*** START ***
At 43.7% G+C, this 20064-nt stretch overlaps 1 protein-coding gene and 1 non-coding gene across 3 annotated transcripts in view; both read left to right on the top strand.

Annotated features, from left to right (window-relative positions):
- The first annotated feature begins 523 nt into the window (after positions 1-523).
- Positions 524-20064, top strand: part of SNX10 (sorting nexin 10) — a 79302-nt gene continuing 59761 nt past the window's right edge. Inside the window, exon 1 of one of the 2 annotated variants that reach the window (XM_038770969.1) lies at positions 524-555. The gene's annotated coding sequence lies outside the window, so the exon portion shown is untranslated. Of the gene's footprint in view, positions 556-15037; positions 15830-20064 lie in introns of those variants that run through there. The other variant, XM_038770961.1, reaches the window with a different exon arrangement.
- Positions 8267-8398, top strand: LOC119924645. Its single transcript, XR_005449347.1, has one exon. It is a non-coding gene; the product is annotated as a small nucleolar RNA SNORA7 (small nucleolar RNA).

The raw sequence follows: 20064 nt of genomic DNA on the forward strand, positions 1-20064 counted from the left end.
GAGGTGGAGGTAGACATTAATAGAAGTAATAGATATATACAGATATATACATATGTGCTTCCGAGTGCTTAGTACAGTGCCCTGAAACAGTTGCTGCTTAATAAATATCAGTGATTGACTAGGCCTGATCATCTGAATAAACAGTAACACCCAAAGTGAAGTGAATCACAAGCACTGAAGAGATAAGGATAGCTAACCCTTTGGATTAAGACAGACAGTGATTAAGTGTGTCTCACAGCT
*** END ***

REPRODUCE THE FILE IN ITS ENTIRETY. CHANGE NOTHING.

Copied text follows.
At 43.7% G+C, this 20064-nt stretch overlaps 1 protein-coding gene and 1 non-coding gene across 3 annotated transcripts in view; both read left to right on the top strand.

Annotated features, from left to right (window-relative positions):
- The first annotated feature begins 523 nt into the window (after positions 1-523).
- Positions 524-20064, top strand: part of SNX10 (sorting nexin 10) — a 79302-nt gene continuing 59761 nt past the window's right edge. Inside the window, exon 1 of one of the 2 annotated variants that reach the window (XM_038770969.1) lies at positions 524-555. The gene's annotated coding sequence lies outside the window, so the exon portion shown is untranslated. Of the gene's footprint in view, positions 556-15037; positions 15830-20064 lie in introns of those variants that run through there. The other variant, XM_038770961.1, reaches the window with a different exon arrangement.
- Positions 8267-8398, top strand: LOC119924645. Its single transcript, XR_005449347.1, has one exon. It is a non-coding gene; the product is annotated as a small nucleolar RNA SNORA7 (small nucleolar RNA).

The raw sequence follows: 20064 nt of genomic DNA on the forward strand, positions 1-20064 counted from the left end.
GAGGTGGAGGTAGACATTAATAGAAGTAATAGATATATACAGATATATACATATGTGCTTCCGAGTGCTTAGTACAGTGCCCTGAAACAGTTGCTGCTTAATAAATATCAGTGATTGACTAGGCCTGATCATCTGAATAAACAGTAACACCCAAAGTGAAGTGAATCACAAGCACTGAAGAGATAAGGATAGCTAACCCTTTGGATTAAGACAGACAGTGATTAAGTGTGTCTCACAGCT